“It was like the worst recording set up, [but] you could set it up anywhere and that was the wave we were on,” cohort Ski Mask the Slump God told Rolling Stone about the gear they used at the time. “The raw energy of that – the distortion – is our specialty and we used that to our advantage.”

Shortly after the success of “Look at Me!,” XXX would release his debut LP, 2017’s 17, a pivot to narcoleptic songs that dealt openly with depression, heartbreak and suicidal thoughts on an album that was less than 22 minutes long. They still felt like first drafts, but these were tunes that sounded more like My Chemical Romance unplugged over a trap beat. With no real label beyond a distribution deal with Empire, and no physical version to speak of, it reached Number Two on the charts. Seven of its 11 songs charted on the Billboard Hot 100.

At points before and after signing a $6 million deal with Caroline in late 2017, publications like Pitchfork, Noisey and Uproxx ran articles with headlines like “You Don’t Have to Listen to Abusive Rappers“; “No Matter How Good The Rapper Is, Talent Shouldn’t Trump Human Decency“; and “XXXTentacion Is Blowing Up Behind Bars. Should He Be?” But the rarely spoken truth was that XXX didn’t need traditional media interviews, reviews and features to blow up – and those institutions ultimately didn’t succeed in tearing him down. Until the Caroline deal, XXX’s success seemed completely outside of the machinations of the music industry entirely – no label, no press, no radio, no late night TV spots. He was managed by a YouTube star with face tattoos. Streaming giant Spotify eventually formed and subsequently redacted a policy for him. The Billboard charts recently changed their algorithms in a way that – by accident or design – will likely prevent artists like him from succeeding again.

While XXX’s alleged crimes made him poison to much of the industry, it was generally assumed that they weren’t important to the teenagers streaming his music – or that they only added mystique. He was an ethical nightmare who used the democratic nature of the internet to work outside a system that has been in place for 80 years. His second album, titled ? – Caroline deal intact – topped the charts with ease.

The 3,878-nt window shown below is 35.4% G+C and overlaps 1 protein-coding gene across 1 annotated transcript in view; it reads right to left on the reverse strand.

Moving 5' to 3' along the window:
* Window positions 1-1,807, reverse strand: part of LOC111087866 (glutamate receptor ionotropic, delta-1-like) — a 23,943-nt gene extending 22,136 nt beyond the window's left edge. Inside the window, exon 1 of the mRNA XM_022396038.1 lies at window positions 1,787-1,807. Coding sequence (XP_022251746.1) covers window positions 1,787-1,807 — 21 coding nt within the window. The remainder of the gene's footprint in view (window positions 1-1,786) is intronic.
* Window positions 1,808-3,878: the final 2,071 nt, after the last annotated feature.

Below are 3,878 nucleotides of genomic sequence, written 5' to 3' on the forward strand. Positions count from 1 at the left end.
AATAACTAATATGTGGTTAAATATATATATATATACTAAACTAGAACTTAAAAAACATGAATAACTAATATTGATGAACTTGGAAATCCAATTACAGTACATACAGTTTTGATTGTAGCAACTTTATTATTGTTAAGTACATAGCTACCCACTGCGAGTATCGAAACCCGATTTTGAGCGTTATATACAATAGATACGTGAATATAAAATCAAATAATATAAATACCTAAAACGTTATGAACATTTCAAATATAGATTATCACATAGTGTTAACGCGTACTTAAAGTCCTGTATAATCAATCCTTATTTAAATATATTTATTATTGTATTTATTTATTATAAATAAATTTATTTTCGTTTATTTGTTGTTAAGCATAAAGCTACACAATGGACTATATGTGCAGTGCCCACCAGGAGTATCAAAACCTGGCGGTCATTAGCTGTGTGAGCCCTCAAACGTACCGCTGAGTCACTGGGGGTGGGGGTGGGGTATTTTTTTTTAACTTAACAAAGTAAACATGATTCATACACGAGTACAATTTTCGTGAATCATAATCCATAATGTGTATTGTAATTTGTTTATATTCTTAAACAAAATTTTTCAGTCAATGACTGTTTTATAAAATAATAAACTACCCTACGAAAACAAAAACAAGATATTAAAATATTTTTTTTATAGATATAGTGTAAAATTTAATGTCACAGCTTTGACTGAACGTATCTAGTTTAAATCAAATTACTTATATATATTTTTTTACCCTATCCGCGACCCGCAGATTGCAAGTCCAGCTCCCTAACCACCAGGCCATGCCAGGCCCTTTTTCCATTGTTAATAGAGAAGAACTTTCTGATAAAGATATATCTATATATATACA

The closest analogue for XXX’s short career – in terms of trajectory, not offstage conduct – may be Darby Crash, singer for punk pioneers the Germs. Crash drained his battered brain for his art, splayed his emotions, squalled noisily in a way that made even the underground feel overproduced, and was dead at 22 in 1980. Now imagine the tiny indie Slash Records somehow got “Lexicon Devil” to the Top 40 and Andy Gibb was saying things like “[L]isten to this album if you feel anything. [R]aw thoughts,” like Kendrick Lamar did of XXX last year.

Like the Germs, XXX’s bloody, exposed music is already highly influential. You can see it most obviously in labels signing rappers who also have a lo-fi, scribbly, emo-centric sound, but don’t come with the huge amounts of problematic baggage. Fellow Floridian Lil Pump, SoundCloud rap’s breakout star, was recently spoofed in an SNL sketch. The current Billboard Hot 100 features the acoustic strum and splatty bass of Juice WRLD’s “Lucid Dreams,” Lil Pump’s noisy “Esskeetit” and Lil Skies’ SoundCloud-Rap-as-pop “I Know You” – songs that all owe something to the door kicked open by XXX. They likely won’t be the last. 

Both of the recent albums from Kanye West, Ye and his Kid Cudi collabo Kids See Ghosts, have a diaristic, sketchpad, openly depressive feel that recalls XXX’s work. “Rest in peace I never told you how much you inspired me when you were here thank you for existing,” West tweeted yesterday.

Though XXXTentacion is gone, its hard to imagine a scenario where his musical influence won’t be looming large for at least the next few years. His recordings helped signal a new era of post-streaming, post-genre teenagers as likely to shout out Tupac as Papa Roach, and willing to be as loudly emotional as either. A generation of artists with colorful hair and face tattoos will be able to cite “Look at Me!” as a “Smells Like Teen Spirit” moment, exposing the world to a distorted, angry, proudly demo-quality underground. Though his life story will – justifiably – focus on the grisly details of the domestic abuse allegations, his look, sound, feel and raw emotion will still be touching nerves in rap’s bleeding edge.

Related Content:

http://www.rollingstone.com/

Iceage, Black Lips Unveil Co-Headlining Tour